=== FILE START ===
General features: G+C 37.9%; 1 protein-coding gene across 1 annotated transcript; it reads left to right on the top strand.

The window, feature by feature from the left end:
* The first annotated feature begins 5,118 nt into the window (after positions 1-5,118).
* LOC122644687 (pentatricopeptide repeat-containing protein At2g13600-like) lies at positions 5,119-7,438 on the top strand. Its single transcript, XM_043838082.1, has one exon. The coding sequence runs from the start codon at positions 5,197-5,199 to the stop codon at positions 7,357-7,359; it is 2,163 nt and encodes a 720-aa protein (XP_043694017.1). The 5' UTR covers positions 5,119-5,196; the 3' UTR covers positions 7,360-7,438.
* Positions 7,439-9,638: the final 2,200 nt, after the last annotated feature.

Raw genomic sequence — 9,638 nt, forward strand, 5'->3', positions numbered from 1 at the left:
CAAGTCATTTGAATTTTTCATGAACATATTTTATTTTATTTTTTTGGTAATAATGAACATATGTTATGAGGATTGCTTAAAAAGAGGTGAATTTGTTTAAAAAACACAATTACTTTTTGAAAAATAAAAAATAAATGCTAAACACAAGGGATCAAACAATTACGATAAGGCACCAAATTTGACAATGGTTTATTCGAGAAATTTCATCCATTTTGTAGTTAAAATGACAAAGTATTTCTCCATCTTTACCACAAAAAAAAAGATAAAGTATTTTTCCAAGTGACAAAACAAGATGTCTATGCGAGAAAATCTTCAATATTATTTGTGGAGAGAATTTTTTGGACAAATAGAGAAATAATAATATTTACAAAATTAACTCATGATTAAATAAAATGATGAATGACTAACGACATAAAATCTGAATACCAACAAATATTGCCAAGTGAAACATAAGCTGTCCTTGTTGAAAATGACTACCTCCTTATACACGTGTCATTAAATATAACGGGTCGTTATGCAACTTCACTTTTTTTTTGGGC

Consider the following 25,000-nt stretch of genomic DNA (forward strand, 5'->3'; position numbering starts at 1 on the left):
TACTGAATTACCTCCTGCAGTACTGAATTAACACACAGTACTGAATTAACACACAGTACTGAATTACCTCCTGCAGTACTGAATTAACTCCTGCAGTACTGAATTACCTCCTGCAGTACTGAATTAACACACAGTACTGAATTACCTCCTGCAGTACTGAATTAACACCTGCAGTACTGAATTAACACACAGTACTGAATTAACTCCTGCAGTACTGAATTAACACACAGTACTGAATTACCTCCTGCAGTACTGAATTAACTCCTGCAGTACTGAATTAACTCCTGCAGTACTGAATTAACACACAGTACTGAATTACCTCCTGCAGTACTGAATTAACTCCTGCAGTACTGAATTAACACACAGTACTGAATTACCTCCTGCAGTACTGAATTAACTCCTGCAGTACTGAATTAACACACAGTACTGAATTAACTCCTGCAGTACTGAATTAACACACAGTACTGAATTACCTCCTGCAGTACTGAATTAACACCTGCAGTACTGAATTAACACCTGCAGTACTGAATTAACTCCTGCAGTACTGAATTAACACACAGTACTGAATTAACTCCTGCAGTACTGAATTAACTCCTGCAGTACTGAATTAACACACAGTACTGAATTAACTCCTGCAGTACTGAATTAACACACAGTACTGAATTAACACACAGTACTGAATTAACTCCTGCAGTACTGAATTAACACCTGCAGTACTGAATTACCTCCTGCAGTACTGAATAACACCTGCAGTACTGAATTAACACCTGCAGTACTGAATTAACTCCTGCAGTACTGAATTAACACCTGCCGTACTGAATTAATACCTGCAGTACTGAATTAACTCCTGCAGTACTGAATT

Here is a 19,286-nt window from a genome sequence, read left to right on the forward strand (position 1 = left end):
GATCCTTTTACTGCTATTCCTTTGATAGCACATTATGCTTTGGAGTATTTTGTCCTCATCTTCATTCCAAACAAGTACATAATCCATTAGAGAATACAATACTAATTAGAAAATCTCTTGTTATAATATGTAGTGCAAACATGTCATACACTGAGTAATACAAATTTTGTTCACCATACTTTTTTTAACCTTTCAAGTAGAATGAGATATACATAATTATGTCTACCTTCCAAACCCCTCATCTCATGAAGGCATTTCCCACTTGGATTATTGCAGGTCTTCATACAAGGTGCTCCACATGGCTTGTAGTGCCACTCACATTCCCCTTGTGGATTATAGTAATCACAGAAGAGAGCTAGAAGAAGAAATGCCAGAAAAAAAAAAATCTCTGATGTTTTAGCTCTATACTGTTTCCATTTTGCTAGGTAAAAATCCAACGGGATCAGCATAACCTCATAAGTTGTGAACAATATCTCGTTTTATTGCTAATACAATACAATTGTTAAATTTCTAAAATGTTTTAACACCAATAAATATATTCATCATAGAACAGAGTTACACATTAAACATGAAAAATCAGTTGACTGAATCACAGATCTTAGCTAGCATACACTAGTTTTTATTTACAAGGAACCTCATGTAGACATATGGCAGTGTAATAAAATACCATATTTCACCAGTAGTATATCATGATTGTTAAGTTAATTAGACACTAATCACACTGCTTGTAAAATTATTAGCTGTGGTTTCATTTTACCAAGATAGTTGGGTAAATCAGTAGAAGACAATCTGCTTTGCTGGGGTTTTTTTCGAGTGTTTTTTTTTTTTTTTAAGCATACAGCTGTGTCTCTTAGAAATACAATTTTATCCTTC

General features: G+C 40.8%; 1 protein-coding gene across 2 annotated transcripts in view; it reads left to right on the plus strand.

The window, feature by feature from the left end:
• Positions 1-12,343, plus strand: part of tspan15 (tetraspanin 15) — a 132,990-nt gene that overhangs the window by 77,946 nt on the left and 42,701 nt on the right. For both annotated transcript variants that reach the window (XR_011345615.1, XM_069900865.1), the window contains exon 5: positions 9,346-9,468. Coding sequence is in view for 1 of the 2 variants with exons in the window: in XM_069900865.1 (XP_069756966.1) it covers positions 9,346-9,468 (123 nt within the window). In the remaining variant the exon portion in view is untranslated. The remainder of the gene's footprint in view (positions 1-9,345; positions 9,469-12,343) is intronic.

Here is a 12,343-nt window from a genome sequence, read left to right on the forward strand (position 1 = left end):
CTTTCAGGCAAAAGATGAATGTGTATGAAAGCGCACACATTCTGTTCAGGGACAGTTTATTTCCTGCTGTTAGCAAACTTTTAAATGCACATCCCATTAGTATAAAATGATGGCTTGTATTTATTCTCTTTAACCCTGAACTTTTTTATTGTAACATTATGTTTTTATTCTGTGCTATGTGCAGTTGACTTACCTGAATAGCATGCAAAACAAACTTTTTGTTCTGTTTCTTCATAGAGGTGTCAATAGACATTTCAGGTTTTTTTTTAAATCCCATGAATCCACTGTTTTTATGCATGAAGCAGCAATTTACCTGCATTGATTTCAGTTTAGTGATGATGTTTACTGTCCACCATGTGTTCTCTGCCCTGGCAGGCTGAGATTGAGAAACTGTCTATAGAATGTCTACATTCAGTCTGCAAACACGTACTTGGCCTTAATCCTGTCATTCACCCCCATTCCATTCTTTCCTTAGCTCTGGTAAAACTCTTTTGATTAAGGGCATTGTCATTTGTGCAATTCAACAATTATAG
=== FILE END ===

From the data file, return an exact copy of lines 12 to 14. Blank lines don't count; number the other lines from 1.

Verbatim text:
General features: G+C 40.8%; 1 protein-coding gene across 2 annotated transcripts in view; it reads left to right on the plus strand.

The window, feature by feature from the left end:
• Positions 1-12,343, plus strand: part of tspan15 (tetraspanin 15) — a 132,990-nt gene that overhangs the window by 77,946 nt on the left and 42,701 nt on the right. For both annotated transcript variants that reach the window (XR_011345615.1, XM_069900865.1), the window contains exon 5: positions 9,346-9,468. Coding sequence is in view for 1 of the 2 variants with exons in the window: in XM_069900865.1 (XP_069756966.1) it covers positions 9,346-9,468 (123 nt within the window). In the remaining variant the exon portion in view is untranslated. The remainder of the gene's footprint in view (positions 1-9,345; positions 9,469-12,343) is intronic.